Network Topology And Causal Structure Recovery In Linear Dynamical Systems

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Network Topology And Causal Structure Recovery In Linear Dynamical Systems

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Modeling and representing complex systems by a network of interacting agents provide cost-effective and efficient ways to simulate, design, and test the solutions to real-world problems in science and engineering. Applications such as finance, neuroscience, climate science, power grids, etc. involve modeling the agents and states that interact and evolve dynamically and can contain feedback loops. Most existing literature assumes a static relationship between the agents, which fails to capture the dependencies across time. Learning the interdependency (topology) and cause-and-effect structure among the agents is therefore of importance and having an active interest in the graphical network representation and effective modeling of the dynamical systems. Identifying the unknown interaction structure can in general be classified into active and passive techniques. The active techniques involve intervention in the normal operation of the system by injecting external signals and/or modifying agents in the system. Critical applications in financial markets, power grids, meteorological systems, etc. do not allow active intervention in the system. In such critical applications passive methods, which infer the information from the observed time-series measurements, are applied. In the passive techniques, the evolution of the underlying system is mathematically modeled using a generative model, where the agents are excited with a disturbance signal. In this thesis, we study passive techniques to identify the interdependency and the influence pathways in the dynamical systems, where the agents interact linearly. Further, in practice, it might not be viable to observe all the states in the system. Thus, it is imperative to identify the influence structure (network topology) when the system involves hidden/latent states, which is a challenging problem. In Chapter 2, we provide a novel algorithm to identify the interdependency structure, including the dependency among the latent nodes, when only a subset of the nodes/agents provide the time-series measurements. In many applications, the proposed algorithm retrieves the exact influence pathways, with partial directions, including that of the latent nodes. Another practical issue is that some of the disturbances at the agents themselves can be correlated, which renders the agents' influence structure indistinguishable from passive observations. Examples of such systems are observable in applications such as power grids and stock markets. Learning the network topology in the presence of such correlated disturbances is difficult as it is required to extract the dependency between the disturbances first. In Chapter 3, we show that the correlation between the disturbances is equivalent to the dependency induced by the latent nodes. The network topology only provides the correlation structure of the network of agents. It is well known that correlation is not equivalent to causation and the cause-effect structure contains more information than the correlation structure. In many applications in medicine, biology, and statistics the correlation structure might not be sufficient. Here, it is necessary to know the causal structure of the underlying dynamics. In Chapter 4, we provide an algorithm to learn the causal structure of a linear dynamical system when the agents are excited by identical noise sources. Further, a sample complexity analysis is provided, which finds matching upper and lower bounds on the number of samples required to obtain a given error performance. In general, without intervention and assumptions on the generative models, it is impossible to identify a complete causal structure. The best one can identify without further restriction is an equivalent set of graphs with the same conditional correlation structure, Essential Graphs. In Chapter 5, we provide algorithms to estimate the essential graph in linear dynamical systems using the Wiener filter (WF). The conventional time-domain approach to computing WF is computationally expensive. To speed up the calculation, we propose a fast Fourier transform-based computationally efficient approach to estimate the Wiener filter. The conventional probability notion of CI fails to capture the CI notion in a stochastic process. To tackle this problem, we propose a novel probability notion of CI for stochastic processes in the frequency domain. This notion is used to extend the notions of the front-door and the back-door criterion from static graphical models to linear dynamical systems, where the nodal states are stochastic processes.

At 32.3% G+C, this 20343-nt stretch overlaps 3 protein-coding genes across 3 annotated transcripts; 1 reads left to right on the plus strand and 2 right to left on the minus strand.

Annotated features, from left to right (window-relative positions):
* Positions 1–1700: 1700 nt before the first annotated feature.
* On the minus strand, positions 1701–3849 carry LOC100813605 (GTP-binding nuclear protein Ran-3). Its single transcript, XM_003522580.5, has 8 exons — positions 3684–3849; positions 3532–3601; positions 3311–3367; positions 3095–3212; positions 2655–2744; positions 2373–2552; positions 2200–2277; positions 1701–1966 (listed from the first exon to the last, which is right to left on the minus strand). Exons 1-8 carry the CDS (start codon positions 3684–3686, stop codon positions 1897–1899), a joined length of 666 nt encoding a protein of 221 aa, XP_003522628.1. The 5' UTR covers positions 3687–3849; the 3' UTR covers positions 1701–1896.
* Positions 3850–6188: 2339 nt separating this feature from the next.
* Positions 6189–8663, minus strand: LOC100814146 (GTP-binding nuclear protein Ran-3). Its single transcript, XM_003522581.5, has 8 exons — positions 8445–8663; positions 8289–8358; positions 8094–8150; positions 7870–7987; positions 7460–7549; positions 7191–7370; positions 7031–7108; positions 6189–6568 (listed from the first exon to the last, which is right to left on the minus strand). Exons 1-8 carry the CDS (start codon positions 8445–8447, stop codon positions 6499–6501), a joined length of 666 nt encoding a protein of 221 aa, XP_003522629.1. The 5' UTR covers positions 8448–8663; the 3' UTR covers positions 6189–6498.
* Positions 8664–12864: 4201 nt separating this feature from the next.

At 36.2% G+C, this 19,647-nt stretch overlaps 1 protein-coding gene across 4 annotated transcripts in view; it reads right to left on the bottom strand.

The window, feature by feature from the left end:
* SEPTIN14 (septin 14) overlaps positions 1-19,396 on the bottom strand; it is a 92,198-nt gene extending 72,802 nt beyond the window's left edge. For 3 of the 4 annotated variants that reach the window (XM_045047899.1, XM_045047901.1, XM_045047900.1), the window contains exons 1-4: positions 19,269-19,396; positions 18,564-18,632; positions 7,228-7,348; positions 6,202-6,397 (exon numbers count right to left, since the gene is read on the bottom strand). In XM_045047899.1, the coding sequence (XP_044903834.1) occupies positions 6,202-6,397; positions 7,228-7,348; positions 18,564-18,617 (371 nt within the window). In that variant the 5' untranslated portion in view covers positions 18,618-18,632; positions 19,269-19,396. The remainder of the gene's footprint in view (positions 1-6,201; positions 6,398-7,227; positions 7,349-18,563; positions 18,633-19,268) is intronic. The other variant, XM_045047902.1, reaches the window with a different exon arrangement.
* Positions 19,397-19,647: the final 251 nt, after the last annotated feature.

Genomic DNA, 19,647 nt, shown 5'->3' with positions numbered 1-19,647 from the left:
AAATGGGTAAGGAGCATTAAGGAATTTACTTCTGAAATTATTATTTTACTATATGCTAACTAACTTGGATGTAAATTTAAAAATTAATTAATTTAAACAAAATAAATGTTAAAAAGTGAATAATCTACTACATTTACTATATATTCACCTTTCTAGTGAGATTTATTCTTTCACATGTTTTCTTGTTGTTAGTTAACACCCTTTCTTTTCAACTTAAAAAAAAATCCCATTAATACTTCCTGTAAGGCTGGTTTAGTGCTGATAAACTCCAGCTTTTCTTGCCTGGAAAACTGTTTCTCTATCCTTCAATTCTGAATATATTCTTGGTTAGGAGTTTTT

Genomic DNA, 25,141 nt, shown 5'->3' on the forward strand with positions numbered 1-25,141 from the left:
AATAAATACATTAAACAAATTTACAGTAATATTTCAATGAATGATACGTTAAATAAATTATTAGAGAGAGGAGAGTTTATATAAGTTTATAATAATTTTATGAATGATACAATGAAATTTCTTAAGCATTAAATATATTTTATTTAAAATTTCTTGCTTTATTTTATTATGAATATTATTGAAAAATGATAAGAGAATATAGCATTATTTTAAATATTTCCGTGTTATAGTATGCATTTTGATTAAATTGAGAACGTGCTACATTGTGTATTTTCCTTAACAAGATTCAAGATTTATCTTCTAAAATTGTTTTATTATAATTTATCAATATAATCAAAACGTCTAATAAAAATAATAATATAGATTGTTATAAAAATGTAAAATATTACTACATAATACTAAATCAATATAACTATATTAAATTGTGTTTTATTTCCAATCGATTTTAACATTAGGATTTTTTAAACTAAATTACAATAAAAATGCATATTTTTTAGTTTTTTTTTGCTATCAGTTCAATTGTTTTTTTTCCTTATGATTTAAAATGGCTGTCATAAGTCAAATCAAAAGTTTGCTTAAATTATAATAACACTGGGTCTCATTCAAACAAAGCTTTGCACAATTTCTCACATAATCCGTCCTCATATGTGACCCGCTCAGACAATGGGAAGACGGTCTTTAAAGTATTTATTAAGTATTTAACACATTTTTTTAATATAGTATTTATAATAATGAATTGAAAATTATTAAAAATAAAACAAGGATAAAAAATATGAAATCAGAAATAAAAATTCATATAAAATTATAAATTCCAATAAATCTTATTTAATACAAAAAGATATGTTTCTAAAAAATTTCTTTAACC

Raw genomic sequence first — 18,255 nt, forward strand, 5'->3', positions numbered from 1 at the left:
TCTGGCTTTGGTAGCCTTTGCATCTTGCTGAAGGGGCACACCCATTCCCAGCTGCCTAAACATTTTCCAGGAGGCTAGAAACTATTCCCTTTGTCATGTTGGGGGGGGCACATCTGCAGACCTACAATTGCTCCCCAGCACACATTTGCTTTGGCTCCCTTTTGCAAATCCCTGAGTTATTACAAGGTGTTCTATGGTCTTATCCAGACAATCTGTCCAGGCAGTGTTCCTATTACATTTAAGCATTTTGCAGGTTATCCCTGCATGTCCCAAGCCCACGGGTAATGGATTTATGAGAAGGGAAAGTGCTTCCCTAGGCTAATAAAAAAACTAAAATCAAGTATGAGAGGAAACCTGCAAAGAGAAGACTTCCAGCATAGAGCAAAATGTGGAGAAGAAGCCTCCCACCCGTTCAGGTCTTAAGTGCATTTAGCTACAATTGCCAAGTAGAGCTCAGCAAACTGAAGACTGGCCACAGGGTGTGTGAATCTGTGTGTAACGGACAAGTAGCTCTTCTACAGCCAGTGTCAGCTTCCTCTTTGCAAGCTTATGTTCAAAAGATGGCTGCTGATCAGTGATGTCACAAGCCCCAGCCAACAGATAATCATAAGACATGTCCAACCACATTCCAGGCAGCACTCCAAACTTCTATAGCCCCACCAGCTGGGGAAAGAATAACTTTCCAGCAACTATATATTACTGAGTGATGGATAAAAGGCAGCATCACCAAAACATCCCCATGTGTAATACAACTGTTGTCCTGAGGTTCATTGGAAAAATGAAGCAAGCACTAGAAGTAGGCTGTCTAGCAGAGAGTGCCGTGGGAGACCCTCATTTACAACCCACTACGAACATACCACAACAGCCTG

University of Minnesota Ph.D. dissertation. April 2024. Major: Electrical Engineering. Advisor: Murti Salapaka. 1 computer file (PDF); xiv, 187 pages.

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